For the second time in 27 months, James F. Sanders offered an apology Tuesday on behalf of Exxon Mobil Corp. to Jacksonville residents for a massive gasoline leak that contaminated their water supply in 2006.
“We are sorry. This should not have happened. Our system of protection broke down,” he said at the start of his opening statement, seemingly addressing both jurors and dozens of plaintiffs in Baltimore County Circuit Court.
But Sanders, the company’s lead lawyer, also said for the second time that Exxon Mobil’s cleanup efforts have been effective and that jurors should not award the plaintiffs punitive damages.
“Do we want a leak? No. Do we not want to catch a leak? No,” Sanders said. “This is negligence. This is not punitive liability.”
Sanders’ opening statement in the second mass-action lawsuit stemming from the 25,000-plus gallon leak covered many of the same talking points as his first, including Exxon Mobil’s contention that a leak detector was improperly reset by contract technicians after alarming on the first day, allowing the leak to go undetected for five more weeks.
This time, however, the Nashville, Tenn.-based lawyer was aided by sleeker multimedia elements, including a 360-degree, three-dimensional, topographical map of Jacksonville to show how the groundwater flow in the area guided cleanup efforts.
All of Exxon Mobil’s cleanup efforts are under the direction of the Maryland Department of the Environment, and the company will remain in Jacksonville until a county judge signs off on a consent decree the two sides reached, Sanders said. In the third quarter of last year, 129 household wells had no trace of the gasoline additive methyl tertiary butyl ether, an improvement over 69 wells with no MTBE four years ago, he said. There are 154 plaintiff households seeking damages from Exxon Mobil.
“That’s progress,” Sanders said. “That’s cleaning up.”
Even households with wells containing MTBE have nothing to worry about, he added, as both MDE and the federal Environmental Protection Agency deemed the neighborhood’s drinking water safe in the spring of 2006. The trace amounts found in wells are at levels 20,000 to 100,000 less parts per billion than what caused cancer in laboratory rats, Sanders said.
“The data tells you things if you want to listen,” he said. “The data that drives the decision-making in this case was fully transparent [on MDE’s website] to everyone.”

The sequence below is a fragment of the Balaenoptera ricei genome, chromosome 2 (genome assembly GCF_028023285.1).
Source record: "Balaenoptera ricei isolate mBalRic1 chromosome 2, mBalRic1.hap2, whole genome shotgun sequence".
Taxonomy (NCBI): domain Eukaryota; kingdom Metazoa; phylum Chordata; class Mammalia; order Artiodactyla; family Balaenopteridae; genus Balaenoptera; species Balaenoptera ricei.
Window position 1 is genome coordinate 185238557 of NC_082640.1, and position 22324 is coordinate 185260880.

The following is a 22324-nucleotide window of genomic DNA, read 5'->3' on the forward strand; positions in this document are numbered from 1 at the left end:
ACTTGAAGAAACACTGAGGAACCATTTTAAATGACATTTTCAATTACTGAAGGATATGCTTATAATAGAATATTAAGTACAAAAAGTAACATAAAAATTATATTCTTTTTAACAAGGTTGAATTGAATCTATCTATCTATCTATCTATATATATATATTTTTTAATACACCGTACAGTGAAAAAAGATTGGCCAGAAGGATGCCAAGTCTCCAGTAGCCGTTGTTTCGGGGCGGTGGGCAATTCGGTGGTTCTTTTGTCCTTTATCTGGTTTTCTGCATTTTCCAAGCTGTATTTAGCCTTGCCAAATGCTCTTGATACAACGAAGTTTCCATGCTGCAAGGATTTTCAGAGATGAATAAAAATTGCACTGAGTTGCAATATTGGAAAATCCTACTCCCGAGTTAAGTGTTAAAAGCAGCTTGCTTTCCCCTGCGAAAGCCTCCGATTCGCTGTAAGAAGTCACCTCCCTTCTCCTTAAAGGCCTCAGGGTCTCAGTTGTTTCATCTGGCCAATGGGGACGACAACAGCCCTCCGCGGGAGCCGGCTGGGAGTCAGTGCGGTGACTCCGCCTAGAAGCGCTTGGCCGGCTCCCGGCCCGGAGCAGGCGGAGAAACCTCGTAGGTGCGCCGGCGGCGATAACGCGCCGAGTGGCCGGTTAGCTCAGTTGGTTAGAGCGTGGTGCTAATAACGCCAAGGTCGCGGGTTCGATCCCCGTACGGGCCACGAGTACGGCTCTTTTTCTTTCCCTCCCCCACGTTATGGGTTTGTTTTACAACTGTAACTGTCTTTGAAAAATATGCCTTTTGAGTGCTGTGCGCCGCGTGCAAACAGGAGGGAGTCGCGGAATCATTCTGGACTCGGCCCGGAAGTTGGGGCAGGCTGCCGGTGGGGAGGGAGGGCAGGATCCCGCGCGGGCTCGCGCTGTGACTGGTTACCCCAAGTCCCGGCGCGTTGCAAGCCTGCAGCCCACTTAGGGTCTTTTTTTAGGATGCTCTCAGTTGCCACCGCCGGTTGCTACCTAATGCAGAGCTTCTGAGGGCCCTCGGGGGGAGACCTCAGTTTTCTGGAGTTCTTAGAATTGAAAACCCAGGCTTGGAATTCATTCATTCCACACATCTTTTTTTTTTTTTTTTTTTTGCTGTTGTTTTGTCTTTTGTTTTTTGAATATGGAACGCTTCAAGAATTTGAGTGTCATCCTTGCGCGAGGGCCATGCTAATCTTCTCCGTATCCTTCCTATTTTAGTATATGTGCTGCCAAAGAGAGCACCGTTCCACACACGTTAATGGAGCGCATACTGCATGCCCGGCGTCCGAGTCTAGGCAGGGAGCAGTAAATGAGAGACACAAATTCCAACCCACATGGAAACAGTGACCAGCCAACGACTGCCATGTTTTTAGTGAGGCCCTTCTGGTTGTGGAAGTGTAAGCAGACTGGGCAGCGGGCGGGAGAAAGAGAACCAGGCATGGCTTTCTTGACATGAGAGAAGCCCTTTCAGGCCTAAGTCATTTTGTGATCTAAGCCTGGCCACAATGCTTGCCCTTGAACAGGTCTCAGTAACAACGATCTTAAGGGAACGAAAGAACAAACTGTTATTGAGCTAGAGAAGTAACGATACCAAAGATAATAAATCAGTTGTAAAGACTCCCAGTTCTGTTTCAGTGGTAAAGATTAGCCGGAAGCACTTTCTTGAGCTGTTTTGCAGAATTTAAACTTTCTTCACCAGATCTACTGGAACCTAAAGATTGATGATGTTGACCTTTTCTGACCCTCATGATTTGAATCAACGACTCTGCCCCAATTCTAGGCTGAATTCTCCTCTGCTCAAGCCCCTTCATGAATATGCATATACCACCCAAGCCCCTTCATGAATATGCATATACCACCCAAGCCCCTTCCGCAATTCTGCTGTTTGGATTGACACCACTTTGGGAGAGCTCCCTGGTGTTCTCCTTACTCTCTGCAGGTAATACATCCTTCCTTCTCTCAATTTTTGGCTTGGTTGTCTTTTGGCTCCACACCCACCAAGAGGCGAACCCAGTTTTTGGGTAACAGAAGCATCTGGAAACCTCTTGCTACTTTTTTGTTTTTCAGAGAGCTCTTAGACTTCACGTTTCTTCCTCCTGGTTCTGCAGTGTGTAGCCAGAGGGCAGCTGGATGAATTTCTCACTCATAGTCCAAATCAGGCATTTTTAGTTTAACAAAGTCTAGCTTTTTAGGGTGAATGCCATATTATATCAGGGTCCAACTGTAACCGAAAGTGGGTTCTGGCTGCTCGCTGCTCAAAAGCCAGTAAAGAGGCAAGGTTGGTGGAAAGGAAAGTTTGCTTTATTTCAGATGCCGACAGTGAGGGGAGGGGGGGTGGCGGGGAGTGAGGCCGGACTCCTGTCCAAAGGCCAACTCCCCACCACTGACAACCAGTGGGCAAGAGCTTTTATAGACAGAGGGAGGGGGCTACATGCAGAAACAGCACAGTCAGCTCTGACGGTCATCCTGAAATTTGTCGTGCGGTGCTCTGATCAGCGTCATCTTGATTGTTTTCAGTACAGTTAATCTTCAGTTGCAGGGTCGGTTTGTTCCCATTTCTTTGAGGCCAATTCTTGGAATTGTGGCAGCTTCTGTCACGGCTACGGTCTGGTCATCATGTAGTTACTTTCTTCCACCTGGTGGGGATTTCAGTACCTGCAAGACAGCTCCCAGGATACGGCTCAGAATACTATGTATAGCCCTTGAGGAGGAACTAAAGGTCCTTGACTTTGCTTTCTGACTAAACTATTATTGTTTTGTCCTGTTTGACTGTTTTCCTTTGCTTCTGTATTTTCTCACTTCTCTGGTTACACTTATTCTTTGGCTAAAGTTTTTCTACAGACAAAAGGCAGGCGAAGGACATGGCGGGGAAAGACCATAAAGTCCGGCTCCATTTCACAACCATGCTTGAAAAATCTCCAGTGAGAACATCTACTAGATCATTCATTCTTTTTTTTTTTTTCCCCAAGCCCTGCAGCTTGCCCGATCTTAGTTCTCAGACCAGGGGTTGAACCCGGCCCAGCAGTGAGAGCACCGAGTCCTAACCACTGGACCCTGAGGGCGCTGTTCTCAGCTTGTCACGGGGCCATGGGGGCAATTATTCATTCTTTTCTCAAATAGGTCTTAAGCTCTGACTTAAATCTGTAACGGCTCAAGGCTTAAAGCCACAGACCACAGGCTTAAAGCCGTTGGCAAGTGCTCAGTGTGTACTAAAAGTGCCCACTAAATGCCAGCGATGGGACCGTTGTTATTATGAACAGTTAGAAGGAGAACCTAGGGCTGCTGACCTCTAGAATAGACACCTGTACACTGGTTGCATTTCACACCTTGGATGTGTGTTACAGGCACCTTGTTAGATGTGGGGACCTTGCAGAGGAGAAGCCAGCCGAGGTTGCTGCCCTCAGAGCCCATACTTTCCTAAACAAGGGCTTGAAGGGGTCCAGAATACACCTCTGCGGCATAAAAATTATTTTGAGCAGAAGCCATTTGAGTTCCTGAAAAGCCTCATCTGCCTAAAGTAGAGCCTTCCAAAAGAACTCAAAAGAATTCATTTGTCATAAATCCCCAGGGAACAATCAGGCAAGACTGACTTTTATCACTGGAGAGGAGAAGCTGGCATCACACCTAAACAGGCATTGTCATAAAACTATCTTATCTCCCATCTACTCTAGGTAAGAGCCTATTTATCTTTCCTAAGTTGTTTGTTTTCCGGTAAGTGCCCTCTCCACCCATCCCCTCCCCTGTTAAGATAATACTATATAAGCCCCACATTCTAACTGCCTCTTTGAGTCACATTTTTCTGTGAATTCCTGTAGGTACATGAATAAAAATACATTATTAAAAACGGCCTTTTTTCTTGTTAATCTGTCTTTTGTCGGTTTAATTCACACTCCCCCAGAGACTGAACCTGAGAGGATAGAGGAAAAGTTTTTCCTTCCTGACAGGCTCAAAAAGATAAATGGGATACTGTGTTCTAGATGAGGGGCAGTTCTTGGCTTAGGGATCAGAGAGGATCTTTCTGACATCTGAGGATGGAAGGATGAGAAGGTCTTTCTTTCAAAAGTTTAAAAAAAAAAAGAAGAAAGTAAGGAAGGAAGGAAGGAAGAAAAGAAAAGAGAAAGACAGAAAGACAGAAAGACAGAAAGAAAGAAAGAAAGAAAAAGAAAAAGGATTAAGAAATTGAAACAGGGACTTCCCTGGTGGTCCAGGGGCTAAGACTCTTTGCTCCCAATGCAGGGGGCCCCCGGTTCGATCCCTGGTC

Sanders, as during the first trial, said Exxon Mobil would pay compensatory damages to residents actually harmed by the gas leak, including diminution of property value and emotional distress. Yet he noted that plaintiffs during depositions for the current trial would not give an exact figure for compensatory damages they sought.
“The numbers they are shooting for in this case don’t fit with the actual experiences you’re going to hear from the witness stand,” he said.
Sanders also addressed claims made by the plaintiffs’ lawyers Monday that Exxon Mobil has repeatedly failed to enact safety measures it has promised since the gas station was first planned nearly 30 years ago. The plaintiffs alleged no secondary containment wall was built initially and the existing containment system was removed and not replaced in 1992.
Sanders said secondary containment walls fell out of favor by the time Exxon Mobil built the station, and double-walled tanks — still the industry standard — were used instead.
“We changed it because we thought it was better, not to fool anybody,” he said.
Sanders acknowledged a failure on Exxon Mobil’s part to replace the containment system after 1992, blaming it on a one-size-fits-all system developed at corporate headquarters to be used at stations across the country in the wake of new government regulations.
“We made mistakes in construction of the station over the years, but none of it was directed at the results we have today,” Sanders said.
Sanders’ three-hour opening statement was videotaped for closed-circuit viewing in an adjacent courtroom with a crowd significantly thinner than Monday’s when lawyers from The Law Offices of Peter G. Angelos gave their opening statement.
The plaintiffs —collectively known as the Allison plaintiffs — began presenting their case Tuesday afternoon and are scheduled to continue Wednesday.